FOR IMMEDIATE RELEASE
New York City, NY—Winona LaDuke, rural development economist, author and activist working on issues of sustainable development and food systems, will give the Seventh Annual Judith Davidson Moyers Women of Spirit Lecture on April 26th at 6:30pm at Union Theological Seminary in the City of New York. The author of six books, including Recovering the Sacred, Ms. LaDuke is widely recognized for her activism on environmental and human rights issues as well as her international advocacy for indigenous peoples. She lives and works on the White Earth reservation in northern Minnesota, where she is the founder of the White Earth Land Recovery Project, a reservation-based non-profit that works to protect native seeds, heritage crops, and indigenous foodways from patenting and genetic engineering.
Ms. LaDuke has won numerous honors and awards and is a 2007 inductee of the National Women’s Hall of Fame. She is a graduate of Harvard and Antioch Universities, a former board member of Greenpeace USA, and currently serves on the Advisory Board of the Trust for Public Land’s Native Lands Program. For the greater part of 2016, Ms. LaDuke lived at the Red Warrior Camp in the Standing Rock Indian Reservation where she urged for the dismantling of the fossil fuel infrastructure.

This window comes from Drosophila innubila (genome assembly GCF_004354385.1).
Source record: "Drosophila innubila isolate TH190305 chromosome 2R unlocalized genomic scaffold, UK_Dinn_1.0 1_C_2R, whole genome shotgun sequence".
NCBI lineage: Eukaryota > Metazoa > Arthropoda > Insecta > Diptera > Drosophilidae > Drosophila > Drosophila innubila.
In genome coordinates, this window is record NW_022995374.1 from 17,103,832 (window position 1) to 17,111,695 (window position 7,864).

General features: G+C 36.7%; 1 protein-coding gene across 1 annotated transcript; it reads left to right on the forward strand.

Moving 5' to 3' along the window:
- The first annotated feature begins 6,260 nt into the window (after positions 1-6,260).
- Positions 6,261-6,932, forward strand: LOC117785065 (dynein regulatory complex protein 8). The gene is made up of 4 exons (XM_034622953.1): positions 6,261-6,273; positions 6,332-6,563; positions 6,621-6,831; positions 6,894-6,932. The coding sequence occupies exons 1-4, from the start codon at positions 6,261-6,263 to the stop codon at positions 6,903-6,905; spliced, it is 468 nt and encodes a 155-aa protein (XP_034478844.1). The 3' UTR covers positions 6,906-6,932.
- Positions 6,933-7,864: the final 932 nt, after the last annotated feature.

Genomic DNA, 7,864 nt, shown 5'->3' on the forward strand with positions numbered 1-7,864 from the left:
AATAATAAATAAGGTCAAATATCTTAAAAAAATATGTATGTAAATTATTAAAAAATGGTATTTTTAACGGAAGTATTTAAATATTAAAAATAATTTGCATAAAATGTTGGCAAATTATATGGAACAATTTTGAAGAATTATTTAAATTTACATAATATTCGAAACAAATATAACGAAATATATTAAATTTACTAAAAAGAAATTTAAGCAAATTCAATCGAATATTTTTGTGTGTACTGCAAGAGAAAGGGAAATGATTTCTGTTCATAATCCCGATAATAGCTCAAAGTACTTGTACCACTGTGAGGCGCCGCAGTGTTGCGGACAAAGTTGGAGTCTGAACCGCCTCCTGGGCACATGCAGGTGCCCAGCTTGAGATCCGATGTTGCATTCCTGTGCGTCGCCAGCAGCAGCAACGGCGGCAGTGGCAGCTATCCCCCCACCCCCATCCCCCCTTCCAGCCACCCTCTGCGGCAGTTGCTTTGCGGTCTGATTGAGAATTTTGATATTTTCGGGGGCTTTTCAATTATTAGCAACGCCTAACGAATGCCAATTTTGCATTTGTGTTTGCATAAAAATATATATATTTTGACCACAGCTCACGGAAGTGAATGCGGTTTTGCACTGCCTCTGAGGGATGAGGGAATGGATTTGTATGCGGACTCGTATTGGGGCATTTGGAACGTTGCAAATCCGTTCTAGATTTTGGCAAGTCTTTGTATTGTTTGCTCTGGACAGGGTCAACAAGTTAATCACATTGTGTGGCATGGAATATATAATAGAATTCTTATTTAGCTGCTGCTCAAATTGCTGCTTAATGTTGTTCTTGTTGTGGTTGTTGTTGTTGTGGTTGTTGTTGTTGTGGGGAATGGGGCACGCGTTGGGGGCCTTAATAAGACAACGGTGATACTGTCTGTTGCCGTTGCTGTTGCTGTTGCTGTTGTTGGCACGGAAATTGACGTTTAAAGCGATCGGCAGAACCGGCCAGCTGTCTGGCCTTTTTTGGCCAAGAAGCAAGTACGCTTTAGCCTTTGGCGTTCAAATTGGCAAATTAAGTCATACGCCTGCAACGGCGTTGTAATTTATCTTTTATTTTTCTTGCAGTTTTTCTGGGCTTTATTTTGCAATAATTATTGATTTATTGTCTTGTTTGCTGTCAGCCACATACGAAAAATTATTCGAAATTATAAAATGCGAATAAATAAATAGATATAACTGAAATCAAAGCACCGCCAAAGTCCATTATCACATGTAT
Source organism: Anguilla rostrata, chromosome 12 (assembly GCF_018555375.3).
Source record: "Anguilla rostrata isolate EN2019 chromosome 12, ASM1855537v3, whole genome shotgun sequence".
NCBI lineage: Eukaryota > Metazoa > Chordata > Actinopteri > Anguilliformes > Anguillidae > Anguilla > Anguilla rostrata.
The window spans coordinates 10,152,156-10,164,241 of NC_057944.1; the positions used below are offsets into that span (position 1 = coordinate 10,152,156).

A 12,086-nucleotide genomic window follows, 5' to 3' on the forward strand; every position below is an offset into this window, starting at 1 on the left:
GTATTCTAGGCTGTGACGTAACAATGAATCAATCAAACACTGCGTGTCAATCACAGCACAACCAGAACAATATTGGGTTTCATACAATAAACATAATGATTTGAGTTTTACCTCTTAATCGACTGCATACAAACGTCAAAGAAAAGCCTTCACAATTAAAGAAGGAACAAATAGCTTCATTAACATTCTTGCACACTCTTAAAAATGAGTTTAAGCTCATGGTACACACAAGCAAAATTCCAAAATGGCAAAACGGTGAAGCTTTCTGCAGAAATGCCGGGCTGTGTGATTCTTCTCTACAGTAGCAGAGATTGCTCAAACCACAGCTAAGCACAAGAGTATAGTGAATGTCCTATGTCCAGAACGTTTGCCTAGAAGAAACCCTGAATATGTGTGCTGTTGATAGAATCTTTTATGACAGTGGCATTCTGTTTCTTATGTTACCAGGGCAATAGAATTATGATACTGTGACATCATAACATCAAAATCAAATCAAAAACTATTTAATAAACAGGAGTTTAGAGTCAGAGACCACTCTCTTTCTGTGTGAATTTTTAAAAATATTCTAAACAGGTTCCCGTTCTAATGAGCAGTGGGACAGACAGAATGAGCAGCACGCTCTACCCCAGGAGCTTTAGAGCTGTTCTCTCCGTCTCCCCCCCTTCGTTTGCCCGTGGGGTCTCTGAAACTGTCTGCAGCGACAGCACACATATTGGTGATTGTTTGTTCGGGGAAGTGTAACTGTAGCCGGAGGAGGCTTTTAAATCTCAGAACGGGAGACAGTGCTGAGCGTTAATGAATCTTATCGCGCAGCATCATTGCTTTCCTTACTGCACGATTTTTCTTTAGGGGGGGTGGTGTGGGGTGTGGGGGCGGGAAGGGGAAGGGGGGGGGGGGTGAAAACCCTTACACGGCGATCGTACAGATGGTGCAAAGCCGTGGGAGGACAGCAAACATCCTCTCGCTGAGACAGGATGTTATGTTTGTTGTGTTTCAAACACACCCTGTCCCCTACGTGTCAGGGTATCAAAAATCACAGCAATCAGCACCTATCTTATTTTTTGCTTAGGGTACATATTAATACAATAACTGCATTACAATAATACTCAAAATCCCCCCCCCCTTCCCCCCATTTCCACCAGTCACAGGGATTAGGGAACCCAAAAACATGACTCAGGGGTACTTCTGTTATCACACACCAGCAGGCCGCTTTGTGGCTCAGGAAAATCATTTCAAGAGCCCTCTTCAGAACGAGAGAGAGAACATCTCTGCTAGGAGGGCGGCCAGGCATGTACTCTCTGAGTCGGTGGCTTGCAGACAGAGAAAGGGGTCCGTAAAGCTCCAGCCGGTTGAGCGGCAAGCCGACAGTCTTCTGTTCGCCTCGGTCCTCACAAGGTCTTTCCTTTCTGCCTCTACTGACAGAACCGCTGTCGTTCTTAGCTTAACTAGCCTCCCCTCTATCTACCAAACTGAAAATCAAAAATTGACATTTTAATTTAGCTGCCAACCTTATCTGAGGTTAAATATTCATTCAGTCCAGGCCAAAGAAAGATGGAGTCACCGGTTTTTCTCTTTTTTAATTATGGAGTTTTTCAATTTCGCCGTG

“We are honored to have Winona LaDuke, who so naturally integrates her deepest intellectual, moral, and spiritual convictions with concrete action in the world, speak here at Union Seminary,” said Union Theological Seminary President Serene Jones.
The Judith Davidson Moyers Women of Spirit Lectures provide a public forum to discuss the most pressing global issues faced by present-day women leaders of faith. In addition to exploring enduring questions of human value and meaning, the Women of Spirit Lecture reflects on topics ranging from environmental justice, poverty, war, and education.